The general thinking in the car world is that the very first minivan was the Chrysler minivan that debuted for the 1984 model year. Some argue it was instead the Renault Espace that debuted right around the same time. There are sound, logical arguments for both — but what if neither is correct?
Behold, the Lancia Megagamma — yes, the “Mega Gamma,” which was a concept car that debuted way back in 1978. It was never put into production, so there’s no doubt this wasn’t the first production minivan. But was it the first minivan?
Here’s the background: the Megagamma was created by Italian design house Italdesign, which has also been responsible for some very famous cars — the DeLorean, the Lotus Esprit, the Lancia Delta, the Maserati Coupe and Spyder, the Alfa Romeo Brera and many more. I can’t figure out if Italdesign created the vehicle and then pitched it to Lancia, or the other way around, but either way it was revealed at the 1978 Turin Auto Show.
The design is clearly minivan: low front end, car-like ground clearance, big passenger compartment. Admittedly, there are no sliding doors, which is an important minivan design characteristic — but the profile is there, and so is the idea, as this was intended to be a people-mover for families. Lancia apparently thought it was too risky, so it didn’t make production.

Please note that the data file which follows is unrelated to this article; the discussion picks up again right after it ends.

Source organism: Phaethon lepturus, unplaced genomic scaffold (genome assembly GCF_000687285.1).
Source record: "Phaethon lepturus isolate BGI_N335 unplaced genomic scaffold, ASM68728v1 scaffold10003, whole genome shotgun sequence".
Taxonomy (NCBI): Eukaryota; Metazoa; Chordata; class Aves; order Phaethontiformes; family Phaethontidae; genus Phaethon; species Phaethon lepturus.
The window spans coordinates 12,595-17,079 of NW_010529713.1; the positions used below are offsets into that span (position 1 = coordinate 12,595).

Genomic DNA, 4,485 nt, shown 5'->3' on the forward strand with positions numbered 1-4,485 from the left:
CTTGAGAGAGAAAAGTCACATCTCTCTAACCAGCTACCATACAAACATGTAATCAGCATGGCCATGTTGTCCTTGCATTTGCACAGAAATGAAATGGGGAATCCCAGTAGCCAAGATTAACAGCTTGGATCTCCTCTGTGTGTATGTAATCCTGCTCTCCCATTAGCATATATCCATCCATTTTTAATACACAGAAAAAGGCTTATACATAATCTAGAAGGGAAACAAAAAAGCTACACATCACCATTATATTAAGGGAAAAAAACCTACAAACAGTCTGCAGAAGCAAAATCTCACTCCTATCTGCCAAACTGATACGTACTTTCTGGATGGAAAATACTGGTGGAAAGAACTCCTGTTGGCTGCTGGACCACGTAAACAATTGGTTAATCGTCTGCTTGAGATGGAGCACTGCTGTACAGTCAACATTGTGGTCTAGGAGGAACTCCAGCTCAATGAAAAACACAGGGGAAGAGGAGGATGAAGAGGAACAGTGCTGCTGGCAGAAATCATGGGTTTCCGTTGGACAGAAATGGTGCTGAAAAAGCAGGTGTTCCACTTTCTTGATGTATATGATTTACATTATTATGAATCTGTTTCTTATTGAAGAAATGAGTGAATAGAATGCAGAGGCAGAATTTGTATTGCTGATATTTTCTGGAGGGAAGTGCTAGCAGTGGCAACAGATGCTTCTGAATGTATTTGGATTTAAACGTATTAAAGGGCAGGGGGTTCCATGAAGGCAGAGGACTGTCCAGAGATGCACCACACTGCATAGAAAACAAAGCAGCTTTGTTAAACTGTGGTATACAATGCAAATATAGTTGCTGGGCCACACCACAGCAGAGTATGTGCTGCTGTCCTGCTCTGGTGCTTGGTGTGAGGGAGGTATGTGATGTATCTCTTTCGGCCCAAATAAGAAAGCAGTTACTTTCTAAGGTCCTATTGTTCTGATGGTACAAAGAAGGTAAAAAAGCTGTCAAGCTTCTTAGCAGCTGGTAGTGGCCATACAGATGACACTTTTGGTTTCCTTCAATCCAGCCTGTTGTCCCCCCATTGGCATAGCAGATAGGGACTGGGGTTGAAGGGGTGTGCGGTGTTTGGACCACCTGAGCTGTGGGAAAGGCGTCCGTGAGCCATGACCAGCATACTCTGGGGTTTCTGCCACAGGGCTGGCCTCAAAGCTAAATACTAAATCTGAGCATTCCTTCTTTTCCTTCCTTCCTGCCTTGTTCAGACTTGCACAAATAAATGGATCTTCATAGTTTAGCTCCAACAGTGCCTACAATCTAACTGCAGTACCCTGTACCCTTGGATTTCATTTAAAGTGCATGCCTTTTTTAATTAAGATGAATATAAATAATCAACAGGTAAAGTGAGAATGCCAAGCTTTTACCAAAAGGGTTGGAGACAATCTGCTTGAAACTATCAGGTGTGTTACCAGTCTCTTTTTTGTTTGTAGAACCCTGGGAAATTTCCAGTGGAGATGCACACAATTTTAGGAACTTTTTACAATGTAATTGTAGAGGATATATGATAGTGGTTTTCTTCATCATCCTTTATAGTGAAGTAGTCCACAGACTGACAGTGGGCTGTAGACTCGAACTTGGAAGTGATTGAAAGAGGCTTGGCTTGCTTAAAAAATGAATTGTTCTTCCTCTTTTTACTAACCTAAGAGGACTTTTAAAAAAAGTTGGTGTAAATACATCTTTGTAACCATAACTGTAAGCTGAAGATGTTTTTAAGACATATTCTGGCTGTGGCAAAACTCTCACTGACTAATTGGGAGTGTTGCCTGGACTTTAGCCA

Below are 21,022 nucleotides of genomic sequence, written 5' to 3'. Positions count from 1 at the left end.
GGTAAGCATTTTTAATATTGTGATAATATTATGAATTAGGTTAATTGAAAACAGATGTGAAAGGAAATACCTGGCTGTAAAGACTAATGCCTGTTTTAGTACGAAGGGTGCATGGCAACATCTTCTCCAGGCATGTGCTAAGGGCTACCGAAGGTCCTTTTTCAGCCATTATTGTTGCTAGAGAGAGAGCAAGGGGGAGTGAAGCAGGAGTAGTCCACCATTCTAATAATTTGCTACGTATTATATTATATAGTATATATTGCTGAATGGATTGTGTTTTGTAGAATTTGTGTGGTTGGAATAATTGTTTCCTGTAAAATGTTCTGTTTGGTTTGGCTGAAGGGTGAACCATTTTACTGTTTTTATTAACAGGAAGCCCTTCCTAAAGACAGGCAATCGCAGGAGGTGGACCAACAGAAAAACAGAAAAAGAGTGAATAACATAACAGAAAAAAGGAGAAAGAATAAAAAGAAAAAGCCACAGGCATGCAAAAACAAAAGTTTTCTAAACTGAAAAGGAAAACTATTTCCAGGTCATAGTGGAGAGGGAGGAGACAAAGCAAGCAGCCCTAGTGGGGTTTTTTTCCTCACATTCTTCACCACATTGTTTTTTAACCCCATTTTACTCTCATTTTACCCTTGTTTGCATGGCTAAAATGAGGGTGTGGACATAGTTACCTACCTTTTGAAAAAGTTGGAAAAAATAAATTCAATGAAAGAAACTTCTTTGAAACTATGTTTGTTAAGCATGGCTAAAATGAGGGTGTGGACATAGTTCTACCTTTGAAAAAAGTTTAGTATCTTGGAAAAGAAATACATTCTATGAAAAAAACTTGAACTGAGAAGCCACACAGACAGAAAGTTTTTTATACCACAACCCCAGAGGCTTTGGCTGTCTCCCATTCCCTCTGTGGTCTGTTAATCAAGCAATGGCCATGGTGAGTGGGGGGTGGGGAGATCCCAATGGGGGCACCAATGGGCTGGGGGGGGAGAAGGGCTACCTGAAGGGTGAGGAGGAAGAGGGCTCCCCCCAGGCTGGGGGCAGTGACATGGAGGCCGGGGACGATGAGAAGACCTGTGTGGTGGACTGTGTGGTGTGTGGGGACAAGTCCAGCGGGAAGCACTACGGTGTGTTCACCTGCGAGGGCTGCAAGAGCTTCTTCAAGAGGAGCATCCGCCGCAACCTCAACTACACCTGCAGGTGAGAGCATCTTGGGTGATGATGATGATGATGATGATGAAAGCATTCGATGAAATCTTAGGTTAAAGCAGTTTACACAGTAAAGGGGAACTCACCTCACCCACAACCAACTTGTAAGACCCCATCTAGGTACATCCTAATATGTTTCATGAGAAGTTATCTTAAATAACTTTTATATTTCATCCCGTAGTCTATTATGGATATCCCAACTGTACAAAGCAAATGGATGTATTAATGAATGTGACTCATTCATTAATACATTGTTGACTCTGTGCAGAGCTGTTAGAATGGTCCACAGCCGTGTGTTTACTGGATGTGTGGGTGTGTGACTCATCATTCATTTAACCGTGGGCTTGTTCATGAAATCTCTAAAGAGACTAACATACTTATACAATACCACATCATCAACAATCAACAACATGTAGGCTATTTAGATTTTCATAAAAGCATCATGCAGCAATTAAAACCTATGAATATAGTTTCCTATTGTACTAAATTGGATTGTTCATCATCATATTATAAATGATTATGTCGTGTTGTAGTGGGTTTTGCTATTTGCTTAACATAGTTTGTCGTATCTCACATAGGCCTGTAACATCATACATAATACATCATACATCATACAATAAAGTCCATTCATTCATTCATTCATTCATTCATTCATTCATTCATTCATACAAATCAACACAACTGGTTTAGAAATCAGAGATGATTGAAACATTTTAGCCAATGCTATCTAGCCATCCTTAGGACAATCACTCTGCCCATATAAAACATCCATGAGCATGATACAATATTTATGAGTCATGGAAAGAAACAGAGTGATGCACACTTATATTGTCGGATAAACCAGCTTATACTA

But just a few years later, the minivans started — and they all kind of looked like the Lancia Megagamma. There was the boxy Renault Espace, in 1984, and the Chrysler minivan, the same year. There was also the Nissan Prairie, which preceded the Espace and the Chrysler minivan, though it used a smaller overall footprint, so it’s never been considered the originator of the minivan. The Prairie, however, looked a lot like the Megagamma — almost to the point where it looks like a barely-altered copy.
In the end, history has written it that Renault and Chrysler share the glory of the minivan, but I wonder if those models were inspired by the Megagamma — they certainly look like they were. And if that’s the case, then maybe this obscure concept car from the late 1970s is really the true grandfather of the minivan.